Written on June 12, 2013 at 2:43 pm , by Christina Tynan-Wood
Father’s Day is coming up fast. I have a gift all wrapped for the Dad in my life. But my teenagers prefer to leave all such matters to the very last minute. At that last minute, they will also be very short on cash. I’m not planning to take them to the mall, hand them money, and handle this for them. But I do plan to have some inexpensive or free last-minute ideas at the ready when they come to me desperate for something they can wrap and hand to Dad.
Microsoft Office 2013
I gave my two students a subscription to Microsoft Office 365 Home Premium ($99 a year) to share because I want them to do well in school. I rely on OneNote (included in that subscription) to take notes and keep track of research projects. It’s a great student tool. And this latest version of Office also comes with Word, Publisher, Excel, online storage for their files, and a million other useful student tools. That subscription is good for five computers, though, so they could easily gift one to Dad so he can work smarter, too. That won’t cost my teens a thing.
A Better Digital Card from Paperless Post
Dad starts every day with a cup of coffee and the news and his email delivered to his iPad. So the kids can start his day right — even before they even crawl out of bed — by sending him one of these wonderful cards from Paperless Post. Not cartoonish or smarmy, these cards are all class. And they simulate the experience of opening a paper card right on a digital device. So Dad can get a created-by-the-kids card without the angst associated with what to do with it – Keep forever? Throw away? — once he’s opened it. Many are free. Some cost a few PaperlessPost.com coins. Packages start at $5 for 25 coins.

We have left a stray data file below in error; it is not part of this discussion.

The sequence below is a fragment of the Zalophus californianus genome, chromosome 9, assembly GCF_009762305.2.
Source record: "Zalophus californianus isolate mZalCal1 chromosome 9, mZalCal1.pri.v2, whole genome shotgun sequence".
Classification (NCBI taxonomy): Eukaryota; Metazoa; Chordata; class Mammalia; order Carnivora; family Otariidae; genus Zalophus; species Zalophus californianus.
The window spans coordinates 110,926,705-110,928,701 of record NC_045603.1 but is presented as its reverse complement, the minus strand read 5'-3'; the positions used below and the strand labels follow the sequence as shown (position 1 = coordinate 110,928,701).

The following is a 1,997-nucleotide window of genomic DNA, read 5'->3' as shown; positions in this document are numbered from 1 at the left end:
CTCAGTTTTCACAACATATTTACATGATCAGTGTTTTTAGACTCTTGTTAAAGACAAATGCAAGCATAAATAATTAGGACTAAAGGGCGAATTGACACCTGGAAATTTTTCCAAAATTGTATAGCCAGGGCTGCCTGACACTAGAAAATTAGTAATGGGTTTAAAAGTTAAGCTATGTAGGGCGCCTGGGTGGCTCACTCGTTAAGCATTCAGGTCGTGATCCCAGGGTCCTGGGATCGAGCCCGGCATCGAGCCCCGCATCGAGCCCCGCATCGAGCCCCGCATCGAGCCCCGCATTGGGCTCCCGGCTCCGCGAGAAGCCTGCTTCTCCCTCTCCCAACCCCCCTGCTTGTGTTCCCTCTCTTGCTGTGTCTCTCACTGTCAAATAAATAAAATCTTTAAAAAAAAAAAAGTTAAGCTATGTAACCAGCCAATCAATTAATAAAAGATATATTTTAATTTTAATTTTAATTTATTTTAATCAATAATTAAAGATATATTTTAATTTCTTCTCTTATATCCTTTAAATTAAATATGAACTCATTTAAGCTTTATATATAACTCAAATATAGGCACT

A Good Audio Book for his Commute
Whether Dad commutes by foot, train, bus or car, listening to a good book while he does so will transform the time he spends getting to and fro from wasted to “me” time. My teens can’t afford to buy Dad a three month subscription to Audible.com ($45.) But – with a last-minute chore list and some help from me — they can scrape together $20 for a good book on Amazon that will play on an the Audible app on Dad’s phone. When my kids ask me for a suggestion, I’ll recommend any of the rather dark hard-boiled mysteries by Adrian McKinty narrated by Gerard Doyle. Or perhaps the wonderfully narrated by Colin Firth version of Graham Greene’s The End of the Affair. Either will have Dad happily setting off for work…and perhaps walking a bit further to enjoy another chapter.
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